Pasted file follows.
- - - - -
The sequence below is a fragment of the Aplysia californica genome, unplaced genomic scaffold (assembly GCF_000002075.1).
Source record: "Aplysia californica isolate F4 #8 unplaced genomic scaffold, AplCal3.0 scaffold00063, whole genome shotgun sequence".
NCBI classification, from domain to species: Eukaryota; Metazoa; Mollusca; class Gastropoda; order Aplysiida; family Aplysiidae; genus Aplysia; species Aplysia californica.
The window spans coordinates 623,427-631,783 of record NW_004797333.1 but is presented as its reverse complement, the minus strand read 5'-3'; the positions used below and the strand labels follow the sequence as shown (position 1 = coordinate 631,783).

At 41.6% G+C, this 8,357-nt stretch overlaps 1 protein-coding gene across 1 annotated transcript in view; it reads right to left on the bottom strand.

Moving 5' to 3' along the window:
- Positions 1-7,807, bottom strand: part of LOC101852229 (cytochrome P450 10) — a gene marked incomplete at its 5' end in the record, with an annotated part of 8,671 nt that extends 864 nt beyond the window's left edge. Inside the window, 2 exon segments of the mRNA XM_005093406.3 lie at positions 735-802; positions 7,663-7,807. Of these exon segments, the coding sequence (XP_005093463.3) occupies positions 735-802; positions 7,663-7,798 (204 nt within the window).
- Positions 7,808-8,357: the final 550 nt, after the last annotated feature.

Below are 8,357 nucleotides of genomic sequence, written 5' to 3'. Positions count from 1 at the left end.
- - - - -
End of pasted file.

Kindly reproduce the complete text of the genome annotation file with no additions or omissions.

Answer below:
The sequence below is a fragment of the Aplysia californica genome, unplaced genomic scaffold (assembly GCF_000002075.1).
Source record: "Aplysia californica isolate F4 #8 unplaced genomic scaffold, AplCal3.0 scaffold00063, whole genome shotgun sequence".
NCBI classification, from domain to species: Eukaryota; Metazoa; Mollusca; class Gastropoda; order Aplysiida; family Aplysiidae; genus Aplysia; species Aplysia californica.
The window spans coordinates 623,427-631,783 of record NW_004797333.1 but is presented as its reverse complement, the minus strand read 5'-3'; the positions used below and the strand labels follow the sequence as shown (position 1 = coordinate 631,783).

At 41.6% G+C, this 8,357-nt stretch overlaps 1 protein-coding gene across 1 annotated transcript in view; it reads right to left on the bottom strand.

Moving 5' to 3' along the window:
- Positions 1-7,807, bottom strand: part of LOC101852229 (cytochrome P450 10) — a gene marked incomplete at its 5' end in the record, with an annotated part of 8,671 nt that extends 864 nt beyond the window's left edge. Inside the window, 2 exon segments of the mRNA XM_005093406.3 lie at positions 735-802; positions 7,663-7,807. Of these exon segments, the coding sequence (XP_005093463.3) occupies positions 735-802; positions 7,663-7,798 (204 nt within the window).
- Positions 7,808-8,357: the final 550 nt, after the last annotated feature.

Below are 8,357 nucleotides of genomic sequence, written 5' to 3'. Positions count from 1 at the left end.